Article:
The Best Four (Charles, Nerisa, Geoffrey, and Guy) took off for Masai Mara to see the migration, and we were hardly out of the campsite and into the game reserve before we were amazed at the numbers of wildebeests, zebras, and other migrating animals that had made their way to this magnificent grassland. We were immediately excited and expected to spend quite some time driving around looking at all the animals that had come looking for food (and yes, probably more than those two-and-a-half million talked about by the experts), but we had an immediate distraction. And our first adventure.
When my pal Tom Rink read my first post about the up-coming safari to see the migration, he had written: “I think this would be awesome to witness, but don’t get too close!”
So guess what we did on our first afternoon. We got too close!
Okay. Perhaps we are a little over-awed about elephants, and I’m happy to admit that of all the animals I see, it’s the elephants that sort of win my heart. So even though we weren’t particularly looking for elephants as we moved into Masai Mara in the mid-afternoon, Mr. Charles – elephant-spotter extraordinaire that he is – had hardly driven twenty minutes before he suddenly turned off the road, off the tracks, and was moving slowly and carefully down toward a gully and up the other side. He admonished us to be quiet and as we drove across the grass (now very short – unlike the visit last May, when it was shoulder-high, the grass now having been “mowed” by the many wildebeests and others who had come north looking for it), it was obvious we were heading for something special.
Charles got us back on another track and we moved – still as quietly as we could move – up the hill to what he had spotted: we saw – we thought – a single elephant munching away at some green branches in the bush.
So we drove a little closer, turned off the engine to watch a while, and we were surprised to discover that it was not just one big bull elephant but apparently a group. It had been a trick of the light and the placement of their enormous bodies that had tricked us into thinking it was just one elephant, so not wanting to disturb them, we switched the engine on again and began to move slowly on the track (you can see how close we got in the photo showing the track).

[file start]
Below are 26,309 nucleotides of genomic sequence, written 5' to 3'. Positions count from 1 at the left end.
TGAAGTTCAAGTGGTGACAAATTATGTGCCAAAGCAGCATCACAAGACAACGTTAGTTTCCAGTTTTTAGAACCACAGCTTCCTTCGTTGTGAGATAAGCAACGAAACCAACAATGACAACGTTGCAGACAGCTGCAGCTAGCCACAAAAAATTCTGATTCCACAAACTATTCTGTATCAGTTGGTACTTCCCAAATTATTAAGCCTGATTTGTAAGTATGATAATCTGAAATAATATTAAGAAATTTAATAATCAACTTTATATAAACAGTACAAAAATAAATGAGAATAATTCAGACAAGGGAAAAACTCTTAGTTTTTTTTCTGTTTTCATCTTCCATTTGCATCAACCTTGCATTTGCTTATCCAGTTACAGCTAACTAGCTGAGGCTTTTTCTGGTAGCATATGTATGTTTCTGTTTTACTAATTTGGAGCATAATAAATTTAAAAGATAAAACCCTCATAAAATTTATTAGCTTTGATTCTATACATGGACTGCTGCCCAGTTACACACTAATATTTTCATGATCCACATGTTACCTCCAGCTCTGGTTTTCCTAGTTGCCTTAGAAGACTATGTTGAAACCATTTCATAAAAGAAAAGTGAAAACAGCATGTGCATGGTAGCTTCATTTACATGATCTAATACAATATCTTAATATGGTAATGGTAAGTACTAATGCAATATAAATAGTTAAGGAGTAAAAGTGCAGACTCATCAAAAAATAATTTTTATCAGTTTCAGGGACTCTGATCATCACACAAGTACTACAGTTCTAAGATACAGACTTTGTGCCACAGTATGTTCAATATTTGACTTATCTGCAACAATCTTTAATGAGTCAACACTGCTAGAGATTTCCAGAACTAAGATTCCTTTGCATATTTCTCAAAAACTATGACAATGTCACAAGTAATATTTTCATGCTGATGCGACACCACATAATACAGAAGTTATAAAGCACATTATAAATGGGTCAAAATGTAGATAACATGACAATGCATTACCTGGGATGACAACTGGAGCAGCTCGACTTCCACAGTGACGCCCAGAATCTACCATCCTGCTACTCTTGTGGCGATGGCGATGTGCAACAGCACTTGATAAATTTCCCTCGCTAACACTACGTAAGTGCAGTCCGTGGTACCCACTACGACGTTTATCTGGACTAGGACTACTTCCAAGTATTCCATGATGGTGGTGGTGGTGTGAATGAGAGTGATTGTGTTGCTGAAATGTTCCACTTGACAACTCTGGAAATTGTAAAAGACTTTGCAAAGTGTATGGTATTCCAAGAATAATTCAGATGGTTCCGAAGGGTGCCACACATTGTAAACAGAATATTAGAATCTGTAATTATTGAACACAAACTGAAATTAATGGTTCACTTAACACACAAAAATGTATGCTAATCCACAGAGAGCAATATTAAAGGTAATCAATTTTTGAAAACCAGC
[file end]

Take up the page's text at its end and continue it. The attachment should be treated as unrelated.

It was then that we realized we had perhaps made a pretty serious mistake. At this point Mr. Elephant began to look up at us, not pleased with our being so near, and as we looked to the right, that big brown blob – which we had assumed was a rock or a big tree or something (we obviously had not paid any attention to it) was in fact a young elephant. We were suddenly not too happy to be there, and as Charles put the vehicle into reverse, we saw that Mr. Elephant wasn’t very happy either, and he was moving in our direction. Those elephants milling about behind him – which we had first thought were just him alone – were, in fact, his family. For all we knew Mrs. Elephant was there as well and who knows how many other young ones – perhaps from other families as well – were there in that herd. We tried to move away gently, and we were really frightened now, for Mr. Elephant was clearly moving in our direction. In fact, he was getting pretty close, but I couldn’t resist one last zoom shot – determined as always (and foolishly I now realize) to try for one memorable picture.
It was memorable all right, and muttering to ourselves about all the stories we had heard about how fast an elephant can move – and remembering that we had (accidentally, to be sure) broken one of the inviolate rules of game by coming too close to a parent’s little one – we got away as fast as we could. We other three kept looking back while Charles drove across the grassland, gradually picking up speed until we got past the ravine and up the other side. Now we could see that Daddy Elephant had turned around and gone back to join his family, so we felt safe, and we all promised not to get too close for the rest of the safari.